Discover Your Island

Presidential Medal of Freedom Recipient and Educational Equality Activist Speaks at Island University

October 21, 2016

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CORPUS CHRISTI, Texas –Texas A&M University-Corpus Christi hosted Presidential Medal of Freedom recipient and educational equality activist, Sylvia Mendez. Mendez, who was invited to campus on Oct. 14, spoke about the influential “Mendez vs. Westminster” case and gave an account of her personal history and the importance of a good education. The event was free and open to the public.

Mendez was born in 1936 in California to Gonzalo, a Mexican immigrant, and Felicitas, a Puerto Rican immigrant. When Mendez was eight years old, she was denied access to a white school in her community. Her father, along with four other families of Mexican descent, sued the school district in a U.S. District court and won. In response to the ruling, California schools were integrated and a law outlawing segregated schools passed. Mendez, now a retired nurse, has made it her mission to increase the awareness about the “Mendez vs. Westminster” case and has become an advocate for educational equity.

 “My mother, as she was dying, told me, ‘you have to go out there and tell your story about the brave Latinos who fought for an integrated and desegregated California,’” said Mendez. “So now, I go around the country trying to spread the word about how intelligent and motivated Latinos fought for education. I also do this to keep my family’s legacy alive.”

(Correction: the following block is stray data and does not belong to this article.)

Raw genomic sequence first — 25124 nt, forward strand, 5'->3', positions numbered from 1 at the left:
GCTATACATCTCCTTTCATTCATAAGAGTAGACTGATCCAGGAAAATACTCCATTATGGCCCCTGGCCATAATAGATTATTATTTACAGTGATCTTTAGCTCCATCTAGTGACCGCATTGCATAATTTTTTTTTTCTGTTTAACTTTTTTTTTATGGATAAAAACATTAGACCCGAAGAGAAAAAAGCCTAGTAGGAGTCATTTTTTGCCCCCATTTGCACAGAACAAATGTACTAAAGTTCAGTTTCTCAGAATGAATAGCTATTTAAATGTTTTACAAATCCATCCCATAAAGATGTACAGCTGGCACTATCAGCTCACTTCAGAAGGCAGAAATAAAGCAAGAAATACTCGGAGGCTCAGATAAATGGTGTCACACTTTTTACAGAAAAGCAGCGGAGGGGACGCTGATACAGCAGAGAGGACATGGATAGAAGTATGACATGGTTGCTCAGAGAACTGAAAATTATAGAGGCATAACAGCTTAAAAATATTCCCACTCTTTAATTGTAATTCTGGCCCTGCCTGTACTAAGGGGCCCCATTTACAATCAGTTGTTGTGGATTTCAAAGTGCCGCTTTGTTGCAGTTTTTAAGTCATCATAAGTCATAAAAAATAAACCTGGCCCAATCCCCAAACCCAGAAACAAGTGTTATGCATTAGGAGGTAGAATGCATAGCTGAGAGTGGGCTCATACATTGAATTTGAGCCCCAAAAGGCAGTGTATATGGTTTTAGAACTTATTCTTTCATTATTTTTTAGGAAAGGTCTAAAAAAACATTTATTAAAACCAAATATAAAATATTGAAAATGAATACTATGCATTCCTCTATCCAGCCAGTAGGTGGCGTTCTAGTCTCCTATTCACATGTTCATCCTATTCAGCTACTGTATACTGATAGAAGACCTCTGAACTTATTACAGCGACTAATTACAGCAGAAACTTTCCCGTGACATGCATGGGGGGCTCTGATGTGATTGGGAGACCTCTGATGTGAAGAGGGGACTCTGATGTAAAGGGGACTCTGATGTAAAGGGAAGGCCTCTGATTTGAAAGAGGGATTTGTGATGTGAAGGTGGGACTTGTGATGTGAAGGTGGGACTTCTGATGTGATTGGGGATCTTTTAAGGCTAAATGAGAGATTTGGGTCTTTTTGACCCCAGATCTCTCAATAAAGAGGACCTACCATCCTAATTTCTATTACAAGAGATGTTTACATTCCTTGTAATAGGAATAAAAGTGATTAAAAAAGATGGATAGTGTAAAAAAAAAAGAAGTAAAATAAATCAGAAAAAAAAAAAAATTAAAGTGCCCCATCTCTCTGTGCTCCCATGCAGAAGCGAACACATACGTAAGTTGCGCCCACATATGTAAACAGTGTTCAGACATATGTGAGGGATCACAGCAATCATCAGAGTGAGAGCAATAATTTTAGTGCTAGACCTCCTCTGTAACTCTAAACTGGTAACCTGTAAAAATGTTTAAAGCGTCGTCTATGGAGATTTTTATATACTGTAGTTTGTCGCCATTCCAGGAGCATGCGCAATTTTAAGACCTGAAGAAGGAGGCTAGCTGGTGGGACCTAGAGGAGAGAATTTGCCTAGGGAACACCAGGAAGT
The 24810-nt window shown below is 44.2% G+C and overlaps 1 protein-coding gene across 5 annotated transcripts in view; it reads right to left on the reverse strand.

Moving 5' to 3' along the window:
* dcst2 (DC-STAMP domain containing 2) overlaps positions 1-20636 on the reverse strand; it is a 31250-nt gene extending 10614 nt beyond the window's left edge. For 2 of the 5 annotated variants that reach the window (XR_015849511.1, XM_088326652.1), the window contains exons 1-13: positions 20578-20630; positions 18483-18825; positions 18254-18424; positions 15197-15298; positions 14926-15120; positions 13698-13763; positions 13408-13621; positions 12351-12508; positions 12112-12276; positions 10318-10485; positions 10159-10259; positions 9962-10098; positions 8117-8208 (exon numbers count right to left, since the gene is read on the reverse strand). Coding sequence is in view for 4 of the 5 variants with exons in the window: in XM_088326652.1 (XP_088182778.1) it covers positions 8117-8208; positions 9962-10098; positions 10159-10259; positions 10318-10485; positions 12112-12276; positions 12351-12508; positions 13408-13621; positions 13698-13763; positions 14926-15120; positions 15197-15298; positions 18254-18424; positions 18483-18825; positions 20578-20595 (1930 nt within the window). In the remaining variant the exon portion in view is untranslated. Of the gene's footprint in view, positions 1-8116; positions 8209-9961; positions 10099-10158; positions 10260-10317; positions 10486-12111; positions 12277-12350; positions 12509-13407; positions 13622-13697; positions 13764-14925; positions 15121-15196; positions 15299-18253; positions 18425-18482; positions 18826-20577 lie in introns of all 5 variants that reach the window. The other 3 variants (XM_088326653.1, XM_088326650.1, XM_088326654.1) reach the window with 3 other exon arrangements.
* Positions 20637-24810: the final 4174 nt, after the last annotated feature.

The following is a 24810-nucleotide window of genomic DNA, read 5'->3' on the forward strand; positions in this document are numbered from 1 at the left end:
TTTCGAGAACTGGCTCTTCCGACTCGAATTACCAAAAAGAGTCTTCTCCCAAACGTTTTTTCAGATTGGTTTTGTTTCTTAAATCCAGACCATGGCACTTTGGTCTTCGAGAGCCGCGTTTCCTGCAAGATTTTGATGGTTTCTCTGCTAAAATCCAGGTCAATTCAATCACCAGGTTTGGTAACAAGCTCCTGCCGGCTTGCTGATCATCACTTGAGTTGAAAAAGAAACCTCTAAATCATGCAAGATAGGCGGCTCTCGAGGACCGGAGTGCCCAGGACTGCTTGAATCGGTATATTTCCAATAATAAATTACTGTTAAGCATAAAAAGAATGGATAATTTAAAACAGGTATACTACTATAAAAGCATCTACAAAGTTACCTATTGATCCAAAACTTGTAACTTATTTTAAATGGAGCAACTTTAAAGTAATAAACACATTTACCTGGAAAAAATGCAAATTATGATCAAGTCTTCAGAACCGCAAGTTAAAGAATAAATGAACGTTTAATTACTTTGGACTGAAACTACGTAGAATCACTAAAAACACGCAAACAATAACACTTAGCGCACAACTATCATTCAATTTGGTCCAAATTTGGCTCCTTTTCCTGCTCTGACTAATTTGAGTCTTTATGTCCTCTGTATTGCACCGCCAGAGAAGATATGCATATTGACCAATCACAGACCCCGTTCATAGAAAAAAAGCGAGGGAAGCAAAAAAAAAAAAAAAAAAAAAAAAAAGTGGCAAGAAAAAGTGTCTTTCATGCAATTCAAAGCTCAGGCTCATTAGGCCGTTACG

The event was held in conjunction with the Island University’s Hispanic Heritage Month, sponsored by the Provost’s Office, and organized by the Department of Psychology and Sociology at Texas A&M-Corpus Christi.

“When you think about the history of how racial injustice or oppression is told, it’s mostly from a black-white perspective,” said Dr. Isabel Araiza, Associate Professor of Sociology. “Sylvia Mendez is bringing the civil rights and social justice history of Latinos from a status of invisible to visible.”

In 2011, President Barack Obama awarded Mendez the Presidential Medal of Freedom, the highest honor a civilian can receive.

“Social change doesn’t just happen,” said Araiza.  “It takes regular people, like Sylvia Mendez’s parents, to being willing to speak truth to power over and over again to bring about change.”